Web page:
The title of this diary should actually read "Yes, we can lead you back to single-payer", as in the January 2009 issue of "The Progressive", John Nichols writes:
The point won’t be to teach Obama about single-payer. Less than six years ago, he told the Illinois AFLCIO: "I happen to be a proponent of a single-payer universal health care program. I see no reason why the United States of America, the wealthiest country in the history of the world, spending 14 percent of its Gross National Product on health care, cannot provide basic health insurance to everybody . . . a singlepayer health care plan, a universal health care plan. And that’s what I’d like to see. But as all of you know, we may not get there immediately. Because first we have to take back the White House, we have to take back the Senate, and we have to take back the House."
Yes, we did that, thank you all very much. Now what, President (Yay!) Obama?
As the Obama team seizes the reins of power, it is becoming increasingly clear that the best system for financing healthcare is getting short shrift. HHS nominee Tom Daschle devoted all of one paragraph to single-payer in his recent book on healthcare reform, "Critical", in which he states:
Most of the world’s highest ranking healthcare systems employ some kind of a ’single payer’ strategy...that is, the government, directly or through insurer’s, is responsible for paying doctors, hospitals, and other healthcare providers. Supporters say single payer is brilliantly simple, ensures equity by providing all people with the same benefits, and saves billions of dollars by creating economies of scale and streamlining administration.
I would edit this particular passage to say that not only do supporters say this, but so do detractors (maybe without the "brilliantly"), because there is no debate that single-payer is the most fiscally responsible way to ensure fair, comprehensive, and universal healthcare coverage for a population. If this were debatable, someone would have by now proposed a better system. Nobody has.
So what's the problem? Is Obama not progressive enough? Nichols* goes on to write:
After he secured the delegates required to claim the Democratic nomination, Obama found himself at a town hall meeting in suburban Atlanta, where he was grilled about whether—having run as a primary-season progressive—he was now shifting to the center.
The Senator was clearly offended by the suggestion. "Let me talk about the broader issue, this whole notion that I am shifting to the center or that I’m flip-flopping or this or that or the other," he began. "You know, the people who say this apparently haven’t been listening to me."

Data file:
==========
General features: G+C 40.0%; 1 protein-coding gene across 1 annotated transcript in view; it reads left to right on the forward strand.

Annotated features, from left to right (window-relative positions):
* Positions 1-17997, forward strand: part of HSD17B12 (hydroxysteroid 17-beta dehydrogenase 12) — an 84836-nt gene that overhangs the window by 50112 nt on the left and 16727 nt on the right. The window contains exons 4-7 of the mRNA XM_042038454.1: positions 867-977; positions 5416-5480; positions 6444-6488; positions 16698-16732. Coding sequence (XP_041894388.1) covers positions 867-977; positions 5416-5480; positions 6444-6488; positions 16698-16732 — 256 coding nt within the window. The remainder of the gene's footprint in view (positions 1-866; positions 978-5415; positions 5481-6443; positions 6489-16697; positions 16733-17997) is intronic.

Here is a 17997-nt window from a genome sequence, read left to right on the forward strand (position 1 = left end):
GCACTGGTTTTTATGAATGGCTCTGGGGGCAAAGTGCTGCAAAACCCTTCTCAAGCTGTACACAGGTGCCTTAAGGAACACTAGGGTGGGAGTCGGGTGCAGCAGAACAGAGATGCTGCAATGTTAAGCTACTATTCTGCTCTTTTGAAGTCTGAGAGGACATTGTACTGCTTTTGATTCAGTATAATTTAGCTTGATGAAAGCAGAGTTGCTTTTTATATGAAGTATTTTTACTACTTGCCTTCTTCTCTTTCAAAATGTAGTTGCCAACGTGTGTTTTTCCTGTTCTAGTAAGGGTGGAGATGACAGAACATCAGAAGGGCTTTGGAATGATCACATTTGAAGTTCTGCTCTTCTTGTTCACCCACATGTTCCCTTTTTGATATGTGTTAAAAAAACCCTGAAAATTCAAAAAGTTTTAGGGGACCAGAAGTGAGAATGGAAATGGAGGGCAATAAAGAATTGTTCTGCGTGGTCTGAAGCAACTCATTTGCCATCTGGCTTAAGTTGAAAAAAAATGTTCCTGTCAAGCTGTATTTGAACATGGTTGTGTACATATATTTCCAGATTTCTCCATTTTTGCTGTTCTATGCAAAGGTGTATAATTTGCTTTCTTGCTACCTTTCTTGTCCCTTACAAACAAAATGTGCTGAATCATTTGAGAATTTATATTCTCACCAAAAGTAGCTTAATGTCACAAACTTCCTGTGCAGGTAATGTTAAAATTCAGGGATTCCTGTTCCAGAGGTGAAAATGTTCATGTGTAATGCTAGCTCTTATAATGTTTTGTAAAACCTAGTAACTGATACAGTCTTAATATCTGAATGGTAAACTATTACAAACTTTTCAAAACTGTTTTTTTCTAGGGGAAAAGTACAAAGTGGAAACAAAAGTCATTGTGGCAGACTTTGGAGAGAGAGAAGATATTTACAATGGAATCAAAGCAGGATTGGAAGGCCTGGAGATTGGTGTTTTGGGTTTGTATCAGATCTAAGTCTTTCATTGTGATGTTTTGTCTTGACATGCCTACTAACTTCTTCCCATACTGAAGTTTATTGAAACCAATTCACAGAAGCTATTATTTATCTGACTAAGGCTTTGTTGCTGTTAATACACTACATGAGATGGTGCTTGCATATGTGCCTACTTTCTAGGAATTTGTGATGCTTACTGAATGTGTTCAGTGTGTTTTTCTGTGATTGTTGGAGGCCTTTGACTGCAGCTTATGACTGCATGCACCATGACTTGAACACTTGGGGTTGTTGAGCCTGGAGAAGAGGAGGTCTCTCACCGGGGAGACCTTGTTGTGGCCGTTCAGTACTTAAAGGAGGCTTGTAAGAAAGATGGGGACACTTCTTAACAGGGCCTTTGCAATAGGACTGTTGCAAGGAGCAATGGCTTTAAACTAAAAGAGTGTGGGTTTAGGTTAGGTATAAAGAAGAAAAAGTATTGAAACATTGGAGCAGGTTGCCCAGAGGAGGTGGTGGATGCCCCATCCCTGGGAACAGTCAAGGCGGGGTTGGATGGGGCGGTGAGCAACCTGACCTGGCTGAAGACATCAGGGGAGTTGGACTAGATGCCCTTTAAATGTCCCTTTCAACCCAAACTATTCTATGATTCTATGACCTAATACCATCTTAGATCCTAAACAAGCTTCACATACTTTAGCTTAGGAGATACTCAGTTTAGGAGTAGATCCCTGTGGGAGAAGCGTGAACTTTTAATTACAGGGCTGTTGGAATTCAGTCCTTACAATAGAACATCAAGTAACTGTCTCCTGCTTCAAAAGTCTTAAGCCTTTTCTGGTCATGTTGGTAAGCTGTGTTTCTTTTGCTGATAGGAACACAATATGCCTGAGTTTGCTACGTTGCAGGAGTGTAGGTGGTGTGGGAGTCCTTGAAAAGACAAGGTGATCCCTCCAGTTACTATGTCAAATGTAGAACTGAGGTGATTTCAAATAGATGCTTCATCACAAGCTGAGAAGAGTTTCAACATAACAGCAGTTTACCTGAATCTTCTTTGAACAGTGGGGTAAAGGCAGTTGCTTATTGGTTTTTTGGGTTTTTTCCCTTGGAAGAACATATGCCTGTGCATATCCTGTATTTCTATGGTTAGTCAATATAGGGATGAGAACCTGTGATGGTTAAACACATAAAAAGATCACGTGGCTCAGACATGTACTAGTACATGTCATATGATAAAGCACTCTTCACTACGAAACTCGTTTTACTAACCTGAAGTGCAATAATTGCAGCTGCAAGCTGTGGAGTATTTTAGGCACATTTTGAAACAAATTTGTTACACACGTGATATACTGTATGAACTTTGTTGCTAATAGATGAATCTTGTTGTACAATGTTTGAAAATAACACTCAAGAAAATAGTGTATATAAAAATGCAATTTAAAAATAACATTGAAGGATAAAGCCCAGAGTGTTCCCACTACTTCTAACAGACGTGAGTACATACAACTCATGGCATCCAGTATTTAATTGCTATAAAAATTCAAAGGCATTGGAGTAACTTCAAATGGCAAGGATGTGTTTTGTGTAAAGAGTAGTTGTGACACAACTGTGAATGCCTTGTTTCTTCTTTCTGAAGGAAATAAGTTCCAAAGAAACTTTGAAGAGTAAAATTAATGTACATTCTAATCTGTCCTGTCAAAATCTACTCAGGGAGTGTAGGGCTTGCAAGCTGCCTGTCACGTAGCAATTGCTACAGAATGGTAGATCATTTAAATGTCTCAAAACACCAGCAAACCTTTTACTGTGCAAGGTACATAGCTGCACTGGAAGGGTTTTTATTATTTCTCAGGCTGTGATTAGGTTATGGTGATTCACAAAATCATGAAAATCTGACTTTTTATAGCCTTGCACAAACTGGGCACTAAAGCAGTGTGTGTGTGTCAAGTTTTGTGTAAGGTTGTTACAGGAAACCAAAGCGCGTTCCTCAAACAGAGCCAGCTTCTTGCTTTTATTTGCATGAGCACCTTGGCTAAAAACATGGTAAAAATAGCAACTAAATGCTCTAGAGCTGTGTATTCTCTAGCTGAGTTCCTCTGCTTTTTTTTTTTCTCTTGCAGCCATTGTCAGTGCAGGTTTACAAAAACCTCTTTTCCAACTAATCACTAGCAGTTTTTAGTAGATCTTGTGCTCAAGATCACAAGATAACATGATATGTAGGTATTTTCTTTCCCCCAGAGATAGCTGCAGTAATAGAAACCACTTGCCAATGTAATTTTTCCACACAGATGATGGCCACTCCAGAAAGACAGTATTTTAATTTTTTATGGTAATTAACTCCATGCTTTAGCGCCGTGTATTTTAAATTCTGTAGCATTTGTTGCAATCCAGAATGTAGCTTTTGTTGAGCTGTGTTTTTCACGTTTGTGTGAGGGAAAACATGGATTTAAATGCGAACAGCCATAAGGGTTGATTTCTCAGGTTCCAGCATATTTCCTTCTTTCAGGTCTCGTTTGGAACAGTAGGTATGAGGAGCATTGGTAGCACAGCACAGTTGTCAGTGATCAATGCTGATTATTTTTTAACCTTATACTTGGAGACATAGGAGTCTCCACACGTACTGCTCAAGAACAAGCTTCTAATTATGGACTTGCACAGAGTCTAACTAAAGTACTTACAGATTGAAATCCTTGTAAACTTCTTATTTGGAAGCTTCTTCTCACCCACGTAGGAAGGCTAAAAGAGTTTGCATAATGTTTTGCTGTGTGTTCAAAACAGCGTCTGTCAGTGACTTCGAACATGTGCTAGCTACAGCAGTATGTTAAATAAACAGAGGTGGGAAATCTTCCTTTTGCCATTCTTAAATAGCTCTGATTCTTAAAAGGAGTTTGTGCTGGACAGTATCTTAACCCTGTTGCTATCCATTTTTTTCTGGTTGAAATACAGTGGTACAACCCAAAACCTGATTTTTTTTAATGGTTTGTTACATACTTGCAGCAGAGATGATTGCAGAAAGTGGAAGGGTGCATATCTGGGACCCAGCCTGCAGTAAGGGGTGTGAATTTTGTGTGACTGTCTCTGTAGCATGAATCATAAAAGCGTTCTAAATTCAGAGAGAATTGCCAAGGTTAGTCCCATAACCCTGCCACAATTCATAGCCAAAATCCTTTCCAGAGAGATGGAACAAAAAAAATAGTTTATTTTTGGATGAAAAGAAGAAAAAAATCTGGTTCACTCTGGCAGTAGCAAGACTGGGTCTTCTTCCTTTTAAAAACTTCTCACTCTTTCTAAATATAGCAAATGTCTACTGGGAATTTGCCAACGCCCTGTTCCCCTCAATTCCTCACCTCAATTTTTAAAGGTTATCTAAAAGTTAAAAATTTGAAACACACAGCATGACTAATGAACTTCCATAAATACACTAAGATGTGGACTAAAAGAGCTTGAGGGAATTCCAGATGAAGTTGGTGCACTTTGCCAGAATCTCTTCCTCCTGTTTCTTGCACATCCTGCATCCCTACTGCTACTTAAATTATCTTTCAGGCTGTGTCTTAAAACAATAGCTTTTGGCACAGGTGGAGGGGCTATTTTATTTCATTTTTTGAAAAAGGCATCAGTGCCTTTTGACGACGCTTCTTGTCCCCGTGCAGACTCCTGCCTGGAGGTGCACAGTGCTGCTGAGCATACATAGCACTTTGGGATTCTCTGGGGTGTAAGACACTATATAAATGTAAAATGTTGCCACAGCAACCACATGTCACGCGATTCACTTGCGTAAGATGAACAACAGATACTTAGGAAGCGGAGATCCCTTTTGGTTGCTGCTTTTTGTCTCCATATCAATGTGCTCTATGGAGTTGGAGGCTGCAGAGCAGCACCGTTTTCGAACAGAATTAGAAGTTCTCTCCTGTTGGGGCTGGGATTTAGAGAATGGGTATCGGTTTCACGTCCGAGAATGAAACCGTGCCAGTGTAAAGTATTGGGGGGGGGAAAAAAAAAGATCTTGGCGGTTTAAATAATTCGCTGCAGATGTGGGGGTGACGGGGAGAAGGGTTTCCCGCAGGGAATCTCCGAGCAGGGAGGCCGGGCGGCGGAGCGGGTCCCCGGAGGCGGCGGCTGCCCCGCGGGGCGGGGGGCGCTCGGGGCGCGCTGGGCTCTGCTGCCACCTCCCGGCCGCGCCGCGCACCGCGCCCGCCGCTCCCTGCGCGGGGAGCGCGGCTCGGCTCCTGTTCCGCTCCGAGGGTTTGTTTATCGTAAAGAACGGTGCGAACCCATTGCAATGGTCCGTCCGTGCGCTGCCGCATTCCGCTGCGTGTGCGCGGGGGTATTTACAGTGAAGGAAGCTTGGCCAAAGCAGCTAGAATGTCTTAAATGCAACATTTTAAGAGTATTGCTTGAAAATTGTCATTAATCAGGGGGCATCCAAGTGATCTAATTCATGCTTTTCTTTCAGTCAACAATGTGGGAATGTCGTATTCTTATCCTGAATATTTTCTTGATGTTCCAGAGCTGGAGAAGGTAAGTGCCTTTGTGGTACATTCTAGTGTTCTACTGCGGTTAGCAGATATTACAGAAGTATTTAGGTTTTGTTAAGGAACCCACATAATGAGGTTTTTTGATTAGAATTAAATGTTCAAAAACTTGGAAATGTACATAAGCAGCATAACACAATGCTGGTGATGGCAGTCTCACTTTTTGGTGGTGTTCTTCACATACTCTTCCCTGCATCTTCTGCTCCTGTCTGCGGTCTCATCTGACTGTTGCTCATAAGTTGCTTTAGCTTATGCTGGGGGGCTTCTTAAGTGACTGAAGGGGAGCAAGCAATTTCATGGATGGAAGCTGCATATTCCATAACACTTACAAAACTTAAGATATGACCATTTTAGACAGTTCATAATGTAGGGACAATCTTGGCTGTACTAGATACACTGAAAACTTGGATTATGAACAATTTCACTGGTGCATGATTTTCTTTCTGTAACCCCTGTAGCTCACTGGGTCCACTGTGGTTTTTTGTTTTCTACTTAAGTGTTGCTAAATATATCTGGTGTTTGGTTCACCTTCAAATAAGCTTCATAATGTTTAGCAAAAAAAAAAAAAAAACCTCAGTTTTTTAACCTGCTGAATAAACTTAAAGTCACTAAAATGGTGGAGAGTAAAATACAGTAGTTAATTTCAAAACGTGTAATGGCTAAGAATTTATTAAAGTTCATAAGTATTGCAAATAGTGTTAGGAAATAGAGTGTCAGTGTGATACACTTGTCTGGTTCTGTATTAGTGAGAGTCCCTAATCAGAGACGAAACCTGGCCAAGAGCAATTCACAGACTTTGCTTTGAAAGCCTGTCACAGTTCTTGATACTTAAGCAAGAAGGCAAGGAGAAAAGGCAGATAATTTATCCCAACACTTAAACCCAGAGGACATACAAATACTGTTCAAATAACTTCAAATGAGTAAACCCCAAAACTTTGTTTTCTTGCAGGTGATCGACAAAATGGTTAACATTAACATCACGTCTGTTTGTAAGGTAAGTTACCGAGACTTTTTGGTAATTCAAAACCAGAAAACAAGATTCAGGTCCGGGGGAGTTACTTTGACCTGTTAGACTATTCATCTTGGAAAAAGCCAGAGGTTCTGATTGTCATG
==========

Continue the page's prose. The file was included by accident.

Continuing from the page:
Obama continued: "I am somebody who is no doubt progressive. I believe in a tax code that we need to make more fair. I believe in universal health care. I believe in making college affordable. I believe in paying our teachers more money. I believe in early childhood education. I believe in a whole lot of things that make me progressive."
Clearly not according to Obama. I think the legitimate disconnect is that our voices are not being heard loud and clear enough on this issue.**
In the words of Meteor Blades:
[Obama]’s touted a "bottom-up politics" of renewal. That’s a message we needed to hear years ago. Some of us progressives, especially us left-progressives, are determined to make sure that these words don’t calcify into nothing more than a campaign slogan. We seek to give them life. To never let the new guy forget that we’re on his side as long as he’s on ours.
This is what we hear from the Obama camp:
"Change starts from the ground up, and we believe that's true on critical issues like Healthcare reform as well."
Stephanie Cutter, Obama Transition Team Spokesperson
If this the case, then we'd best try to find out just how loud and clear our voices are.
Polling data is rather iffy on issues. Are you going to trust Kaiser's polls, the third largest private insurer in the country (OK, it's not the for-profit part of Kaiser that is doing the polls, but...)? The wording of poll questions is absolutely critical, but perhaps there is something to be culled from what is out there. I have made an appeal for my fellow Kossacks to fund a "definitive" - or at at the very least better - poll regarding this issue, although I understand that Kos is more interested in political contests and not policy issues. What about the polling that's been done, such as it is?
Let's take a look.
If you cruise over to change.gov and look at the 3700+ posts*** in the healthcare discussion you will see very diverse opinions, most of which have to do with the delivery end of healthcare, not the financing end. Those that speak primarily to the financing end are largely in the single-payer camp, not surprisingly. (See my "analysis" of the related healthcare questions here.)
From pollingreport.com, I have lifted some relevant surveys.
At the very top, Quinnipiac University Poll. Nov. 6-10, 2008. N=2,210 registered voters nationwide. MoE ± 2.1 (for all registered voters):
This would seem to indicate that a government role is acceptable to a majority of people.
ABC News/Washington Post Poll. Oct. 9-13, 2003. N=1,000 adults nationwide. MoE ± 3: